Tuesday, April 29, 2008

Compiler Optimization Can cause problem

Last week, I was created a presentation on Multi-threading in Java. Though this fact, I have covered in presentation but still wanted to blog on same. In multi-threading world, compiler optimization can cause serious problems. Just check my small code:

public class NonVolatileProblem extends Thread{

ChangeFlag cf;

public static void main(String[] args) {
ChangeFlag cf = new ChangeFlag();
NonVolatileProblem th1 = new NonVolatileProblem(cf);
NonVolatileProblem th2 = new NonVolatileProblem(cf);


public void run() {

public NonVolatileProblem(ChangeFlag cf) {
this.cf = cf;

class ChangeFlag {

boolean flag = false;

public void method1() {
flag = false;
try {
} catch(Exception e) { System.out.println("Don't want to be here"); }
if(flag) {
System.out.println("This can be reached ");
System.out.println("Value of flag" + flag);

public void method2() {
flag = true;

Check out the reason in bold. Now if compiler optimize the code and remove the part of if(flag), thinking of that flag value will always be false. Then we have a situation here(FBI style of speaking :-D), because other thread can change its value and can make the flag value true. Just run this code 5-6 may be 10 times, you will be able to see the SOP statement "This can be reached". Just for the shake of getting that I have added sleep statement. Here what I got on my 3rd run of the code :)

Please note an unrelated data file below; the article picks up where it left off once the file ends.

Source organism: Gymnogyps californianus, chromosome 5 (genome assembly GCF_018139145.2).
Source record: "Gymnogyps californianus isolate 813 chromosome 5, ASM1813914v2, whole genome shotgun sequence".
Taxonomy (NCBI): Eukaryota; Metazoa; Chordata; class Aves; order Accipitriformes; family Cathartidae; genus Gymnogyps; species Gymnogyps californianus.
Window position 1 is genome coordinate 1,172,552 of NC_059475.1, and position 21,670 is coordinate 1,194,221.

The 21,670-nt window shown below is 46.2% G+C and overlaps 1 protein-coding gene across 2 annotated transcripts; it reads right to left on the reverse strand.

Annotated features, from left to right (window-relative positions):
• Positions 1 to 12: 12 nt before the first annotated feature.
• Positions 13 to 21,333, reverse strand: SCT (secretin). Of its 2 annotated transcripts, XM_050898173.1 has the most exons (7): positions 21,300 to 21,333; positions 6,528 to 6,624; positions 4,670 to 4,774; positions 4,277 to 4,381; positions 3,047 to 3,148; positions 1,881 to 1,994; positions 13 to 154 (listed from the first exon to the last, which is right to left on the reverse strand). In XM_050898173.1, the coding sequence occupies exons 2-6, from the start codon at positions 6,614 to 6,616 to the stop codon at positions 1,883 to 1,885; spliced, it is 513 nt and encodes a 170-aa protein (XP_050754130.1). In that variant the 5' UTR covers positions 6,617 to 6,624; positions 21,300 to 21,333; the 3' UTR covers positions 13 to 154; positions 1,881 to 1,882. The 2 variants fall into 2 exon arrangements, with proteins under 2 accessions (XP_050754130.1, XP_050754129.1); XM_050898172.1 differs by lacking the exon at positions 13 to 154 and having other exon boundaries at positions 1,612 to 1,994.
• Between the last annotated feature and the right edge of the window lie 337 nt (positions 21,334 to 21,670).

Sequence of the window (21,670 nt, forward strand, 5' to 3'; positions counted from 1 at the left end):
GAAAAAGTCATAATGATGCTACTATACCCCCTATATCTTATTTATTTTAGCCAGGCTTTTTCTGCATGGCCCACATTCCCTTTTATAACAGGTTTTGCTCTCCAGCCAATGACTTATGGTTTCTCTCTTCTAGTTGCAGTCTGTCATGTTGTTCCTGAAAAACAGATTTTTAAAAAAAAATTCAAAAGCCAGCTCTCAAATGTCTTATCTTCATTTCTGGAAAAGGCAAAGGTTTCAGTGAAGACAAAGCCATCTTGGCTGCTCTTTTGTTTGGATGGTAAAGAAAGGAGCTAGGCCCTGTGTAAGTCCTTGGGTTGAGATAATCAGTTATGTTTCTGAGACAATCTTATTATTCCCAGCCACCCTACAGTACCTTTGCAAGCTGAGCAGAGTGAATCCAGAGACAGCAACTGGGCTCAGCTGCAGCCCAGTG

Value of flag:false
This can be reached
Value of flag:true

Handling such type of situation is not difficult, specification says to add a word volatile before the variable flag which will tell the compiler not to optimize its code just by seeing some initial value or declaration.

1 comment:

123 123 said...

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